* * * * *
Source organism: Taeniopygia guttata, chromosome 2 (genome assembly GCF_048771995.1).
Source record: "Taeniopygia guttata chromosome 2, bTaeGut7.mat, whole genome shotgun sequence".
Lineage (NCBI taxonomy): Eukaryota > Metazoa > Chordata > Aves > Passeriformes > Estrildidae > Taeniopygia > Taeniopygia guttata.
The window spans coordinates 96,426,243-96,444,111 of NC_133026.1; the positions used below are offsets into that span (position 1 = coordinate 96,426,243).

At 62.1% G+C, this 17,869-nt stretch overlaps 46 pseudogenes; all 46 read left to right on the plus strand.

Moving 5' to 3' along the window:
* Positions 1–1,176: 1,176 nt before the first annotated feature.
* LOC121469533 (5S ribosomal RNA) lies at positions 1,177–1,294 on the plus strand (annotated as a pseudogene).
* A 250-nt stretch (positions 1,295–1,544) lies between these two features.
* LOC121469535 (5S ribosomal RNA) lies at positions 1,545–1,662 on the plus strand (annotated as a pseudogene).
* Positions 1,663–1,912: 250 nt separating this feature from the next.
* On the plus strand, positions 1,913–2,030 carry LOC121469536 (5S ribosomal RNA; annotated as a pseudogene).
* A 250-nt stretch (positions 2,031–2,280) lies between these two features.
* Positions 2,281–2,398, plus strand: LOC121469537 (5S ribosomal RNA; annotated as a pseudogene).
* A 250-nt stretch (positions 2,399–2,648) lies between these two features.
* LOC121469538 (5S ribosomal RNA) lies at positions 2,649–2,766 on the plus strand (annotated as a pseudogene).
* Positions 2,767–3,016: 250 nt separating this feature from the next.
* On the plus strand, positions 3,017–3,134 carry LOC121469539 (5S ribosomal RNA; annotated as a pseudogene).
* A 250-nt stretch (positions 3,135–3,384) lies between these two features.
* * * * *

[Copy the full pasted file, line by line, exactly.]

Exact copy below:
Source organism: Taeniopygia guttata, chromosome 2 (genome assembly GCF_048771995.1).
Source record: "Taeniopygia guttata chromosome 2, bTaeGut7.mat, whole genome shotgun sequence".
Lineage (NCBI taxonomy): Eukaryota > Metazoa > Chordata > Aves > Passeriformes > Estrildidae > Taeniopygia > Taeniopygia guttata.
The window spans coordinates 96,426,243-96,444,111 of NC_133026.1; the positions used below are offsets into that span (position 1 = coordinate 96,426,243).

At 62.1% G+C, this 17,869-nt stretch overlaps 46 pseudogenes; all 46 read left to right on the plus strand.

Moving 5' to 3' along the window:
* Positions 1–1,176: 1,176 nt before the first annotated feature.
* LOC121469533 (5S ribosomal RNA) lies at positions 1,177–1,294 on the plus strand (annotated as a pseudogene).
* A 250-nt stretch (positions 1,295–1,544) lies between these two features.
* LOC121469535 (5S ribosomal RNA) lies at positions 1,545–1,662 on the plus strand (annotated as a pseudogene).
* Positions 1,663–1,912: 250 nt separating this feature from the next.
* On the plus strand, positions 1,913–2,030 carry LOC121469536 (5S ribosomal RNA; annotated as a pseudogene).
* A 250-nt stretch (positions 2,031–2,280) lies between these two features.
* Positions 2,281–2,398, plus strand: LOC121469537 (5S ribosomal RNA; annotated as a pseudogene).
* A 250-nt stretch (positions 2,399–2,648) lies between these two features.
* LOC121469538 (5S ribosomal RNA) lies at positions 2,649–2,766 on the plus strand (annotated as a pseudogene).
* Positions 2,767–3,016: 250 nt separating this feature from the next.
* On the plus strand, positions 3,017–3,134 carry LOC121469539 (5S ribosomal RNA; annotated as a pseudogene).
* A 250-nt stretch (positions 3,135–3,384) lies between these two features.